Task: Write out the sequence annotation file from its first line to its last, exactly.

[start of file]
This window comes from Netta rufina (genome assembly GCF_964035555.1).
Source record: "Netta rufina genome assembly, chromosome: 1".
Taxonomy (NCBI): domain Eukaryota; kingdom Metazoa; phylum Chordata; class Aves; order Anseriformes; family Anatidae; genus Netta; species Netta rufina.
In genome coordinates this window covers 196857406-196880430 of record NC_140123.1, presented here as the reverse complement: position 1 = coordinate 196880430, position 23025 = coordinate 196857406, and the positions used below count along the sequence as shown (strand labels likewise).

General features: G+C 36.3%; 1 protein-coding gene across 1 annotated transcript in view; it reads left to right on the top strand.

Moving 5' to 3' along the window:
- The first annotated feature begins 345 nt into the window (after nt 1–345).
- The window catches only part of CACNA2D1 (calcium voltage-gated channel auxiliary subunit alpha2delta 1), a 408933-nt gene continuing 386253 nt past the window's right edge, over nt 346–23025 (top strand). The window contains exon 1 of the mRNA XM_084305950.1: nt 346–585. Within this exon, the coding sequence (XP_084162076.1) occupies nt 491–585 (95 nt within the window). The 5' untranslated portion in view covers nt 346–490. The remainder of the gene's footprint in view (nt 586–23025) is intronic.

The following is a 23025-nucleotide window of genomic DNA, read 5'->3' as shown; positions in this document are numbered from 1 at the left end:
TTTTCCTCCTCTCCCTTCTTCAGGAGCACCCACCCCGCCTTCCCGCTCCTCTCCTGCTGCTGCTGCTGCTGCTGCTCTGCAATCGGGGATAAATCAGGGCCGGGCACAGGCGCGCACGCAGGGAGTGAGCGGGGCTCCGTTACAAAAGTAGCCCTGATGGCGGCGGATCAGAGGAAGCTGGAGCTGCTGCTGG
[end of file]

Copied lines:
This window comes from Netta rufina (genome assembly GCF_964035555.1).
Source record: "Netta rufina genome assembly, chromosome: 1".
Taxonomy (NCBI): domain Eukaryota; kingdom Metazoa; phylum Chordata; class Aves; order Anseriformes; family Anatidae; genus Netta; species Netta rufina.
In genome coordinates this window covers 196857406-196880430 of record NC_140123.1, presented here as the reverse complement: position 1 = coordinate 196880430, position 23025 = coordinate 196857406, and the positions used below count along the sequence as shown (strand labels likewise).

General features: G+C 36.3%; 1 protein-coding gene across 1 annotated transcript in view; it reads left to right on the top strand.

Moving 5' to 3' along the window:
- The first annotated feature begins 345 nt into the window (after nt 1–345).
- The window catches only part of CACNA2D1 (calcium voltage-gated channel auxiliary subunit alpha2delta 1), a 408933-nt gene continuing 386253 nt past the window's right edge, over nt 346–23025 (top strand). The window contains exon 1 of the mRNA XM_084305950.1: nt 346–585. Within this exon, the coding sequence (XP_084162076.1) occupies nt 491–585 (95 nt within the window). The 5' untranslated portion in view covers nt 346–490. The remainder of the gene's footprint in view (nt 586–23025) is intronic.

The following is a 23025-nucleotide window of genomic DNA, read 5'->3' as shown; positions in this document are numbered from 1 at the left end:
TTTTCCTCCTCTCCCTTCTTCAGGAGCACCCACCCCGCCTTCCCGCTCCTCTCCTGCTGCTGCTGCTGCTGCTGCTCTGCAATCGGGGATAAATCAGGGCCGGGCACAGGCGCGCACGCAGGGAGTGAGCGGGGCTCCGTTACAAAAGTAGCCCTGATGGCGGCGGATCAGAGGAAGCTGGAGCTGCTGCTGG